The world chops and the world chops well, well this Black History Month.
The science of food production, agriculture and animal husbandry now expressed through molecular biology and gene science means that the prospect for our global food production is exiting at its most optimistic extreme and depressing when regarded outside of the rose tinted spectacles we are marketed by big-agriculture. Through out human evolution, there are various ways that human beings have adapted to their surroundings and with that comes the various ways of eating. Not just the simple act of directing nutrition actively to the sights of mastication and absorption, the chew and swallow of food, but the complexities around sourcing and preparation and the amount of agency we have lost as we have moved as a society from a ‘precarious’ subsistence based existence to a ‘secure’ industrial reality.
We are what we eat and what we call culture is understood far more immediately in the relationship between mouth and belly than that between the ears/eyes and the mouth. Yet increasingly as global cultures standardise the diversity of the food we eat is more than ever becoming limited. We favour the ecological deserts of mono-culture to the fecund edge spaces present in Permaculture. Whether the world eats well, is an increasingly difficult question to answer, in a world of famine, pollution, urban nutritional poverty pockets and climate change, it is becoming more and more difficult to eat well. Our ancestors the hunter gathers in their mixed diet of foraging and killing small and large game, moved around and went to their food, while we sit back and relax into the convince of our food being delivered to us.
Fast food has replaced the technicalities of slow cooking and more and more of us are losing the ability to have agency with regards to what we eat. Yet movements like the vegan movement have begun to call to question the received truths with as they prop-up our cultural relationships with big industry when it comes to food. In the UK allotments are popping up not at the same rate as food banks but they are being established in the most unlikely of places. Corporate structures now boost of apiaries and speak of changing the face of cites as ecological deserts for creatures like bees that still forage as once our ancestors did.
Global Munch is Numbi’s continuing conversations with artists and story tellers where we invite human beings and offer the provocation of sharing a personal narrative, a recipe, a fragment, full of potential and meaning with the hope that we can trigger a dialogue concerning the politics and culture of food around the globe. Our approach is traditional, aboriginal and artist led and our invitation is open to all those who share joys and concerns in the business of the belly.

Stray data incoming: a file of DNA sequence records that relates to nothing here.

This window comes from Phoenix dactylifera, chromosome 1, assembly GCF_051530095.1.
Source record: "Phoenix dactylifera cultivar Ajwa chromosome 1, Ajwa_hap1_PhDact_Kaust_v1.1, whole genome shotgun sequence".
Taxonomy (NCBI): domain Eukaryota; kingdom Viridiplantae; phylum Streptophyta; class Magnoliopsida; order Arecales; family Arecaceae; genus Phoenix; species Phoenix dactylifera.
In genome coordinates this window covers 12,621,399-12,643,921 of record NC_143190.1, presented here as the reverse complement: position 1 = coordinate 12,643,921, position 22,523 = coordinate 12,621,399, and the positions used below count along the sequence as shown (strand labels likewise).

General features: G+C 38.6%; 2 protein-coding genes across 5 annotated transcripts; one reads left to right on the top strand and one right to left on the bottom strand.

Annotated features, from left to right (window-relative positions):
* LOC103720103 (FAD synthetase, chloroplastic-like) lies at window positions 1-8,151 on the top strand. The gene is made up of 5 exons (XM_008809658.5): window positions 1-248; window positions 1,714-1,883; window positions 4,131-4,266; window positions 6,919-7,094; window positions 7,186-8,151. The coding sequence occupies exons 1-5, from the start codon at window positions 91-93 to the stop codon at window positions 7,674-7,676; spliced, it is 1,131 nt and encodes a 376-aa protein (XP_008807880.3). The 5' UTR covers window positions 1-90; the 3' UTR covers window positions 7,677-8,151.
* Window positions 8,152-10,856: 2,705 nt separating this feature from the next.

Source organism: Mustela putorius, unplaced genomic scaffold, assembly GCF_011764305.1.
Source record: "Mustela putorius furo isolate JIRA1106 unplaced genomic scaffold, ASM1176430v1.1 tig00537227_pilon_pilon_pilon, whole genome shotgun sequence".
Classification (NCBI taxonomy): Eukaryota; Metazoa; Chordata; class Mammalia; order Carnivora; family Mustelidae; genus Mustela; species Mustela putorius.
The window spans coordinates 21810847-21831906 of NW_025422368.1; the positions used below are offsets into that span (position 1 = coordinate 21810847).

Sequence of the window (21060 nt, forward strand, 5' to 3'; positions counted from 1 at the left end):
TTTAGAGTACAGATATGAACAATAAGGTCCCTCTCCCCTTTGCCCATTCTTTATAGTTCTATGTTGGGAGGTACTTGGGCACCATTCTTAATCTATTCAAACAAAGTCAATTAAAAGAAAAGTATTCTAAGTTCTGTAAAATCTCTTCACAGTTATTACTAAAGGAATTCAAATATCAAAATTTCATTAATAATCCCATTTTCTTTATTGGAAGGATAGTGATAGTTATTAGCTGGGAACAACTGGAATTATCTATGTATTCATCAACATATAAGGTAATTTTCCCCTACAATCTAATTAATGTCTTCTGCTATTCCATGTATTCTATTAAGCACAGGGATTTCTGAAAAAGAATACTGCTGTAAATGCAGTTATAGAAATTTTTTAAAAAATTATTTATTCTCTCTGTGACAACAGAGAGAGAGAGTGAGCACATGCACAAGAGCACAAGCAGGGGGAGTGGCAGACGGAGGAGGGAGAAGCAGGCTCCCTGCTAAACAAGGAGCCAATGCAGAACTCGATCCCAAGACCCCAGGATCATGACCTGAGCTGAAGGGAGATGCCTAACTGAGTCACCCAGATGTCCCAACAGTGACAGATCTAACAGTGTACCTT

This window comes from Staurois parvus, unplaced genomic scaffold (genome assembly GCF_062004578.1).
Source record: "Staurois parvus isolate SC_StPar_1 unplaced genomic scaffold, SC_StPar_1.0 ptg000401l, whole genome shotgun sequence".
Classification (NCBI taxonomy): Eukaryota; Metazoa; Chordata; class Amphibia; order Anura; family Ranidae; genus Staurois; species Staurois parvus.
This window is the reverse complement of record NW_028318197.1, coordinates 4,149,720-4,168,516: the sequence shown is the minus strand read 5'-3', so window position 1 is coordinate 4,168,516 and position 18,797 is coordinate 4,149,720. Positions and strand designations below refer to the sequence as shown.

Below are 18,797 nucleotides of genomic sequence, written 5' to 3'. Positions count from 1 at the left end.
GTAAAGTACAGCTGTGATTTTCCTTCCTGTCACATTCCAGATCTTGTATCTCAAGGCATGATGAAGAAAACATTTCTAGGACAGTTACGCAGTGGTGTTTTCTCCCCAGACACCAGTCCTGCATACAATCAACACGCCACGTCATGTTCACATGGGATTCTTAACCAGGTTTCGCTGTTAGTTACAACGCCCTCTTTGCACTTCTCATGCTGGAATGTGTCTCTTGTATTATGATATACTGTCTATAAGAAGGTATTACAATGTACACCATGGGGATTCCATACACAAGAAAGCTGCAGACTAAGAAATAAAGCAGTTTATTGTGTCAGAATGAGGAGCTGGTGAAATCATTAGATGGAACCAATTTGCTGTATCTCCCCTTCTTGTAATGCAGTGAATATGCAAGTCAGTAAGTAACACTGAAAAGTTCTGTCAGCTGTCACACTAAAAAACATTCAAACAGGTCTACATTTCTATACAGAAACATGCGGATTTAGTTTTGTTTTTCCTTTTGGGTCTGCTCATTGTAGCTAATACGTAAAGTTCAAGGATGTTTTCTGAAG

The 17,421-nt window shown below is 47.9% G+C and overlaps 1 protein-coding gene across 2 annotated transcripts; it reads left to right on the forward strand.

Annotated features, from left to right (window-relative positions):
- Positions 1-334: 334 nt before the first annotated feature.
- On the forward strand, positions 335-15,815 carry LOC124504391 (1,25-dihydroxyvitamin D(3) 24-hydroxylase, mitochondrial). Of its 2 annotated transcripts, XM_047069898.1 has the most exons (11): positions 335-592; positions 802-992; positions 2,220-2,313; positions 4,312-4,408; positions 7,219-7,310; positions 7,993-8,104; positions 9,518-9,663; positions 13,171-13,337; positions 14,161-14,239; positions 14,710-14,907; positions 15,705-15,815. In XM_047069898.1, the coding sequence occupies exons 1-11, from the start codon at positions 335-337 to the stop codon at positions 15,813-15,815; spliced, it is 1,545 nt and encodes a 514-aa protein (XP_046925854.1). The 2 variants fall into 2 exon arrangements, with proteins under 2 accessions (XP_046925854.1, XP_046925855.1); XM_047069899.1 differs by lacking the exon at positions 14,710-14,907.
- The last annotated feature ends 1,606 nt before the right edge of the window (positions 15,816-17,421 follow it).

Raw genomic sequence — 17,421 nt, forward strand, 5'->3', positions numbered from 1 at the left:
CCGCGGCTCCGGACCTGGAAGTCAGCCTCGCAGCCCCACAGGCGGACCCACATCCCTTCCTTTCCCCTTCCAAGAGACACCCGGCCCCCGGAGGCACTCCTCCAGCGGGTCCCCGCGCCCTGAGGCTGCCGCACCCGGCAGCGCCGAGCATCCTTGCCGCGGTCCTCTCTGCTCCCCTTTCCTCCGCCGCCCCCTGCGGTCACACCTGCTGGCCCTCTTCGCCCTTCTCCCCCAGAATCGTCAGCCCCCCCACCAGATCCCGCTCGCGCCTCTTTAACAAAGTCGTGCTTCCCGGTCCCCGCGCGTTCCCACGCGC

Ours is a joys endeavour that attempts to offer contexts to the frequently decentred the sites, the magic of small kitchens, the calming whispers of grandparents, the scents and tastes that we recreate as vehicles, edible mounts that lead us back to parts of ourselves we had forgotten or would like to reacquainted ourselves with.
Global Munch is a space where we chop food and chop ideas too, each alternating as either an accompanying condiment or the main-dish but always on the same plate.
Elmi Ali – Resident Artist || Greg Goodale – Photographer (BREATHE! – a project by Numbi Arts and Virtual Migrants)
ARAWELO BITES RECIPE
Whole Wheat Garlic Caanjelo with Cashew Butter Goats Cheese, Smoked Salmon and a Citrus Dressing.
- Self Raising Whole Wheat Flour
- Milk (dairy, goats, coconut, almond, oats)
- Organic Garlic
- Organic Sesame Seed Oil
- Bicarbonate Soda
- Baking Soda
- Pink Salt
- Cashew Butter
- Mild Spreadable Goats Cheese
- Fresh Mint
- Fresh Parsley
- Smoked Salmon or Avocado
- Organic Cherry Tomatoes
- Sweet Clementine
- Cayenne Pepper
- Pink Salt
Measure three quarter cups of milk for every cup of flour in a bowl. Add half a teaspoon of baking powder, half a teaspoon of bicarbonate soda and a pinch of salt. Add three cloves of finely chopped/ or crushed garlic to the bowl. Whisk until the consistency is similar to that of a light oat meal porridge.
Pour a few spoonfuls of sesame seed oil onto a small bowl with a tea spoon. Heat a flat skillet on medium heat, drizzle a spoonful of sesame seed oil on the skillet and wipe away the oil with a paper napkin spreading the oil across the skillet.
Stir the mix with a tablespoon and begin to spoon the batter onto the skillet one spoon for small pancakes and two spoons for a medium sized pancake. Spread the batter with the spoon in a circular motion from the centre moving out to arrive at a neat-ish circle. Drizzle the pancakes with a teaspoon of sesame seed oil and flip the pancakes when they begin to dimple to cook the other side. Cook the other side for about fifteen seconds and flip them onto a plate. Make as many as you like.
Chop a sprig of mint and a sprig parsley and mix it in with the goat cheese in a bowl.
For the dressing squeeze about a spoonful of honey in a small bowl, squeeze half a lemon and half a clementine into the bowl add a pinch of salt and sprinkle with cayenne pepper to taste. Mix well.
Spoon some cashew butter onto the pancake and spread all over the pancake. Spoon some goat cheese, mint and parsley mix onto the pancakes and spread around three quartets of the circumference of the pancake. Add strips of the smoked salmon to the centre of the pancake. Garnish with chopped chillies, slice cherry tomatoes, a sprig of parsley, a sprig of mint and dress with spoonfuls of the citrus and honey mix to serve.